How much does online video have in common with online music…?

Other than the fact that both mediums consist of a personal, digital media file that can be shared or purchased…not much.

It’s no secret that the music industry missed the boat with online commerce as it focused its efforts on copywriter infringement and peer to peer file-sharing with the likes of Napster – so does the same fate await online video?

There are two major differentiators when it comes to discussing these two mediums and their respective business models:

1. Music is listened to over and over. We listen to music over and over while we are usually doing something else. Music is short in format and keeps us company in the background unlike video that you need to focus on. Not that we don’t like to buy movies and keep them to watch over again if we love them, but the difference is fundamental. That is why we care about ownership of one more than the other.

2. Music has always been purchased, never rented or listened to for free along with a sponsor message like video. Yes, yes, I know some of you still ‘download’ music for free, but that is not the point. Anyway, try that with a video file that is over 1 gig.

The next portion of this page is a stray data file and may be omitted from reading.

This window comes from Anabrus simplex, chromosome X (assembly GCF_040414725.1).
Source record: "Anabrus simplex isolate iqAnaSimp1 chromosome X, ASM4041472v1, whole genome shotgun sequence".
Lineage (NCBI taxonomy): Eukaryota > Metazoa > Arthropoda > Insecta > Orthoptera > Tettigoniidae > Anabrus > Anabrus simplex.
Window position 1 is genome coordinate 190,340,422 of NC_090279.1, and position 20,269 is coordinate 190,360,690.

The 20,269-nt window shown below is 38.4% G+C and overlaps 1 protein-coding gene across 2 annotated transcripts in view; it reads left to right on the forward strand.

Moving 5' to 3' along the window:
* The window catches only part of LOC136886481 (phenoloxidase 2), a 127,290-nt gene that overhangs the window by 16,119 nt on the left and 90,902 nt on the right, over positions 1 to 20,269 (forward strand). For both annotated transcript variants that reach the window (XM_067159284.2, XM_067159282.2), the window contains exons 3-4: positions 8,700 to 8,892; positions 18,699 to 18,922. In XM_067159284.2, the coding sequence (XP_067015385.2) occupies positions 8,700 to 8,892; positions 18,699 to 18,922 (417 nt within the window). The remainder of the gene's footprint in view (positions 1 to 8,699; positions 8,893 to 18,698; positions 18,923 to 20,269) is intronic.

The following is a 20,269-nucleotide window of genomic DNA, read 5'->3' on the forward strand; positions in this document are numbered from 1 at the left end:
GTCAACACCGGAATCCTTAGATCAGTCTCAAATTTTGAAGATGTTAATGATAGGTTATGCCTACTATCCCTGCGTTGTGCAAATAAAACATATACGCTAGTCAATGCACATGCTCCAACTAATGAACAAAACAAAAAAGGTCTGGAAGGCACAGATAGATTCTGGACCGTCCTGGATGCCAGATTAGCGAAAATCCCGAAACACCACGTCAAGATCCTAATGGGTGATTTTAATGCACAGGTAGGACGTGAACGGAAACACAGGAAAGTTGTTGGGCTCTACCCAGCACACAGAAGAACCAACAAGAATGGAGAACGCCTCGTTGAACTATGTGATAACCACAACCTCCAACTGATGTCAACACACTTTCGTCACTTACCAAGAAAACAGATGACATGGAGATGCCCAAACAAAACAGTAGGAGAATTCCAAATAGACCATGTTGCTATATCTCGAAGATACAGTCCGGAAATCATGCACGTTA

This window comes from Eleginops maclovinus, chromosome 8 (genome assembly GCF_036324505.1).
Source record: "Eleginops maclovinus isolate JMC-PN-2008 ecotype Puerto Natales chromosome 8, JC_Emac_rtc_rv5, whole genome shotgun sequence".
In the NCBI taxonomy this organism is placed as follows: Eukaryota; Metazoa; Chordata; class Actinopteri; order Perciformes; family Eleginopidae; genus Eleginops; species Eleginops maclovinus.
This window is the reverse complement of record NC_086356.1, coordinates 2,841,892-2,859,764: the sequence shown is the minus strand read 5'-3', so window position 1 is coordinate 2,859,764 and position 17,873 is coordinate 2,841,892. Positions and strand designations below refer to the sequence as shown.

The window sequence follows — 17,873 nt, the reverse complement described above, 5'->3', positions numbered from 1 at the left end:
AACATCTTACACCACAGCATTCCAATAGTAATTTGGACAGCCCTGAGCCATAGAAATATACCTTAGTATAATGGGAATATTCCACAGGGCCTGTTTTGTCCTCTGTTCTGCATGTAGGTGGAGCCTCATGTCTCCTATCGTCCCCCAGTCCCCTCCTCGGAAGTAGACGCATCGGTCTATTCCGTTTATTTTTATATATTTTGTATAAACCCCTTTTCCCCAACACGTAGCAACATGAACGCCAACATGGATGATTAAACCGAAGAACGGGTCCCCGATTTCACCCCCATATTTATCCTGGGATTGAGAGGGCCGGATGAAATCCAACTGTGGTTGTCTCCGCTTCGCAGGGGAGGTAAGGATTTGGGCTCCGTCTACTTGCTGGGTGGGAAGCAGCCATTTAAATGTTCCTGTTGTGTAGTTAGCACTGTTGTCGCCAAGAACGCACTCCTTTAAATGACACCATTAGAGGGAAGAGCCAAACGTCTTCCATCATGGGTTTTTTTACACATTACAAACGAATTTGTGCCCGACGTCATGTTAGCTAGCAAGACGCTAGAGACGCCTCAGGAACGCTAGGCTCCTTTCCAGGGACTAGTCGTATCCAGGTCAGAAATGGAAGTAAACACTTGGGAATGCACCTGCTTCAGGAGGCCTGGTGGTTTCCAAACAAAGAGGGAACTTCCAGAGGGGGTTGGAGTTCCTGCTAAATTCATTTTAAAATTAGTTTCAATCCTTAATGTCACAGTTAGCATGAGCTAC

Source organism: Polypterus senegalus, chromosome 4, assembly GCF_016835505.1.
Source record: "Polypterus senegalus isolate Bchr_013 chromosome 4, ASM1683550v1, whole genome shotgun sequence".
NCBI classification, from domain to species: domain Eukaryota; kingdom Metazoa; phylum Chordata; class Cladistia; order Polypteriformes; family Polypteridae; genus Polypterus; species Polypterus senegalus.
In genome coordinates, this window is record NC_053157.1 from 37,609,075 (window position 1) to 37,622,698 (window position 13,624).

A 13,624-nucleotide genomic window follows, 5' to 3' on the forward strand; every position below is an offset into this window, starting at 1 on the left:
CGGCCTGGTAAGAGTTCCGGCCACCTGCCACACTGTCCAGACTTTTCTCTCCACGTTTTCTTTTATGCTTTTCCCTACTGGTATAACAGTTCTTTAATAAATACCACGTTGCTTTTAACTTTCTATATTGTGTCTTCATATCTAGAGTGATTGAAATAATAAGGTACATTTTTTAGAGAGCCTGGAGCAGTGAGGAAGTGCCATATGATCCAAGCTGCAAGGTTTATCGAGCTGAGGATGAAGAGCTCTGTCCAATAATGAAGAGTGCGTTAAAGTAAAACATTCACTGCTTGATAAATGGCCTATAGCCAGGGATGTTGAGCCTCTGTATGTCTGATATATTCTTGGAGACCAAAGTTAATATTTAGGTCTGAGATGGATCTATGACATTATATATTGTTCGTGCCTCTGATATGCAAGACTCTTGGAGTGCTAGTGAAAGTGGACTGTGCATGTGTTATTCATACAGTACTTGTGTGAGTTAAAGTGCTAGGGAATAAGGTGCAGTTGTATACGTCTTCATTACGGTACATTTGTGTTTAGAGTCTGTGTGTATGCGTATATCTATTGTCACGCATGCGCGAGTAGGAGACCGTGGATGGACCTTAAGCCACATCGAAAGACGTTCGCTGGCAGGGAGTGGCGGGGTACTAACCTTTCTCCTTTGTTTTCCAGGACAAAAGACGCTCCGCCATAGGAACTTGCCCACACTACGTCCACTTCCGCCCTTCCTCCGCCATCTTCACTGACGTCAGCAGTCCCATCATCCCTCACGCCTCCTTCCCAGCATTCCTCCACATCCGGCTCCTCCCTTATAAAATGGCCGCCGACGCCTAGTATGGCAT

These two fundamental differences will essentially dictate the commerce model for video moving forward.

In other words, we will prefer to watch video content for free along with a sponsor message like we have been used to. Especially if we only plan on seeing the show once – so why own it? With video, we will also gravitate to rentals as we do now with DVD and VOD once the online technology for this improves. We will still buy movies and TV shows, but not like we do music.

So, what does this mean for the industry? For one thing, Apple better get their act together (I own the stock 🙂 and figure out a rental model soon – before Netflix or one of the other players improves their interface along with download & compression technologies. As for the studios and the Networks, although it took them a little bit of time to catch onto things, they are well on board with streaming their popular shows for free online – complete with sponsor messages. They will most likely keep the advertising/sponsorship model to themselves and NOT share that with the Netflix and Apples of the world. The Networks will most likely also sell their content and compete with Apple as they already do now in some form.

The good news for video is that the model is healthy and booming, especially for young, aspiring filmmakers who really own the new medium. There will also be entirely new art forms invented for the medium which will give birth to new stars and expressions we have yet to realize.

The music industry may even learn a thing or two…
The truth is that I was scooped on this one by Shelly Palmer, but I started writing this a few weeks back – I swear! Hopefully my perspective adds a thing or two.

I recently met Shelly Palmer, the Chairman of the Advanced Media Committee for the Emmy’s who had this and more to share on his blog at:

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